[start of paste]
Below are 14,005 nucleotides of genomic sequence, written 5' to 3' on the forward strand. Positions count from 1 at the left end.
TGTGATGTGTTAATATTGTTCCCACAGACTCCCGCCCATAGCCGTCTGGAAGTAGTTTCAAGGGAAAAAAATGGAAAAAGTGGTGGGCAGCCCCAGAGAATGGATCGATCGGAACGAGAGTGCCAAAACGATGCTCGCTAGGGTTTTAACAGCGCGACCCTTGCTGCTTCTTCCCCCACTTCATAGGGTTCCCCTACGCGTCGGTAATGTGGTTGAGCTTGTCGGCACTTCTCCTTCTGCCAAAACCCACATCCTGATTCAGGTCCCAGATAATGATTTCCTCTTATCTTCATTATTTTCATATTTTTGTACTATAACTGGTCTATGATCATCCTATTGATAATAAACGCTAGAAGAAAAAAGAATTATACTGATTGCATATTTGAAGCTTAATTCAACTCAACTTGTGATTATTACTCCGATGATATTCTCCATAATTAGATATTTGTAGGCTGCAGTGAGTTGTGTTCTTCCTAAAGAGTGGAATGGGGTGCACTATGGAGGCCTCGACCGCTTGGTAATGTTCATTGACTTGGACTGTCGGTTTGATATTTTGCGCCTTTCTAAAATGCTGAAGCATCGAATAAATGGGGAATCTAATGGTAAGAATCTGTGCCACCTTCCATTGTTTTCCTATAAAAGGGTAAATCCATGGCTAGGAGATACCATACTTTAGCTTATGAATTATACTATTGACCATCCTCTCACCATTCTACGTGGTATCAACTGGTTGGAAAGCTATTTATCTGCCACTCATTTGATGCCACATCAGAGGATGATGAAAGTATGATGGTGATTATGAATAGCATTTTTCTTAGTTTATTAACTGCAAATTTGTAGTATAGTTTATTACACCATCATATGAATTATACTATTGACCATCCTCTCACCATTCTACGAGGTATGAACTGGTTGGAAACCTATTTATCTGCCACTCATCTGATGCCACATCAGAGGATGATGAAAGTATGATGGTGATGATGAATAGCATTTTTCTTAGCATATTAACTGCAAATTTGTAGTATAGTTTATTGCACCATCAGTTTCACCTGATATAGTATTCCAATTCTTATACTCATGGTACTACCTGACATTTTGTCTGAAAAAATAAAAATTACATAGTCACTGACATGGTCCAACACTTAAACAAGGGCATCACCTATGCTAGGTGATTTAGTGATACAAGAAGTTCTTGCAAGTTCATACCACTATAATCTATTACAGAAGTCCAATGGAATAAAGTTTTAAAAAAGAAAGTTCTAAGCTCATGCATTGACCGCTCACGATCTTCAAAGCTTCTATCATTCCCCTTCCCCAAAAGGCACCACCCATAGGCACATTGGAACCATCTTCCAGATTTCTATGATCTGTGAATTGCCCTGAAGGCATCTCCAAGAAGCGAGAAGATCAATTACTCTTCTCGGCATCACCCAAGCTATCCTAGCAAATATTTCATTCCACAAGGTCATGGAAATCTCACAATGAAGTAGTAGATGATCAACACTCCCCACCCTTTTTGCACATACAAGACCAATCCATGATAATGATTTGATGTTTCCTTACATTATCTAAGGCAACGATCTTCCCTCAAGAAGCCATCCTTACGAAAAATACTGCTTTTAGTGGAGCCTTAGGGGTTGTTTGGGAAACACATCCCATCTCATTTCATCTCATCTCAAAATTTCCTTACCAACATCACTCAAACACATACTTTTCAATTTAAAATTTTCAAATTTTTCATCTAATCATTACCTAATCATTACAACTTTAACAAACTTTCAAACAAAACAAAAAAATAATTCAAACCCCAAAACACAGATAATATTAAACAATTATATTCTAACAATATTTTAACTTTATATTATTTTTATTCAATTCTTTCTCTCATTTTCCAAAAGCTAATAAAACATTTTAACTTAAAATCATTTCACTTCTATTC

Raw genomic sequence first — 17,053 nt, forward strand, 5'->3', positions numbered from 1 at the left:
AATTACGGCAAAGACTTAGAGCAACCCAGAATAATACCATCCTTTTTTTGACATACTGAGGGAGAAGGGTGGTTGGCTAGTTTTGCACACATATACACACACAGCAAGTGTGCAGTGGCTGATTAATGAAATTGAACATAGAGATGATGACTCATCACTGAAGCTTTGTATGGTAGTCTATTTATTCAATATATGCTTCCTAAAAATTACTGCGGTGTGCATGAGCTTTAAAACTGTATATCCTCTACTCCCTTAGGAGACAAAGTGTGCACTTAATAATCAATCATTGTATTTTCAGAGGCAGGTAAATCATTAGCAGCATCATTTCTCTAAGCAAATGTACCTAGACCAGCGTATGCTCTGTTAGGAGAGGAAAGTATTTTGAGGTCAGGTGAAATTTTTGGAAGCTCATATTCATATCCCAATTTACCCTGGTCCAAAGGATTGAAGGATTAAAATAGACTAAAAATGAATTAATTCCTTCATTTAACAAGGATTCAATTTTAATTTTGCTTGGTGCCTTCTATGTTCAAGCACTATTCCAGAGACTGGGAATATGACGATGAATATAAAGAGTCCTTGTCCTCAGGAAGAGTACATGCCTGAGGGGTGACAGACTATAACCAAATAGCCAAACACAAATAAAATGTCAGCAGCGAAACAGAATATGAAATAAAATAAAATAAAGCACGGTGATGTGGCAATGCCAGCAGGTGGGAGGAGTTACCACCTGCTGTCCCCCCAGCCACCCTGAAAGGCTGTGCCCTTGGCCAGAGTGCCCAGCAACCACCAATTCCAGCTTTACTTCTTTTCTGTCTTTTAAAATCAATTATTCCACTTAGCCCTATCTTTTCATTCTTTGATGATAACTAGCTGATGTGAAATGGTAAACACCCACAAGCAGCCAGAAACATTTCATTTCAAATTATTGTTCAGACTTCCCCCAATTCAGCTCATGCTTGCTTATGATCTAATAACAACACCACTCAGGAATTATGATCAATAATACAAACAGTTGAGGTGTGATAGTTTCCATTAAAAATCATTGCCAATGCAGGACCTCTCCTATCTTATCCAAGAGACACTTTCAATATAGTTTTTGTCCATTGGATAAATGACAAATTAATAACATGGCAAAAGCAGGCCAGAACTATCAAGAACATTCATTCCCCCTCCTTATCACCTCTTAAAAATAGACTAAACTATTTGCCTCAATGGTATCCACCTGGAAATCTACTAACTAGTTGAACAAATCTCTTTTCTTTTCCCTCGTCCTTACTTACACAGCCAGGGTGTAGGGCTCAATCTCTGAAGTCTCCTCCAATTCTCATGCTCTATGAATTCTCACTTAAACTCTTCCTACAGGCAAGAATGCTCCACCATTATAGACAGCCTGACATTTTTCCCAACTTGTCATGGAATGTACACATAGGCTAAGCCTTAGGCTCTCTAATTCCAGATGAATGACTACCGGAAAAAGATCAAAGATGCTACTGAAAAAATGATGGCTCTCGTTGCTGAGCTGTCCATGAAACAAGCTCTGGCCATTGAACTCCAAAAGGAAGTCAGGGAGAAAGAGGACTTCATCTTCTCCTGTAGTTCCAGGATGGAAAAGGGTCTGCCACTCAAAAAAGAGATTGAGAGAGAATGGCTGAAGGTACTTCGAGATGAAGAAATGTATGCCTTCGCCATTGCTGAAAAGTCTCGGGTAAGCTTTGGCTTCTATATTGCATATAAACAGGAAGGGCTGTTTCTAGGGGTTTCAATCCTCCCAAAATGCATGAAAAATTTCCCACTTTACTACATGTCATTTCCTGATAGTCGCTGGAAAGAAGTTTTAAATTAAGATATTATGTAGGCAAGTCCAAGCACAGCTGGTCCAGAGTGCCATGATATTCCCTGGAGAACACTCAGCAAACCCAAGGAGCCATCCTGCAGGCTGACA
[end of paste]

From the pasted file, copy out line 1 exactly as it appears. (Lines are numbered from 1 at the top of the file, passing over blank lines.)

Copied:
Below are 14,005 nucleotides of genomic sequence, written 5' to 3' on the forward strand. Positions count from 1 at the left end.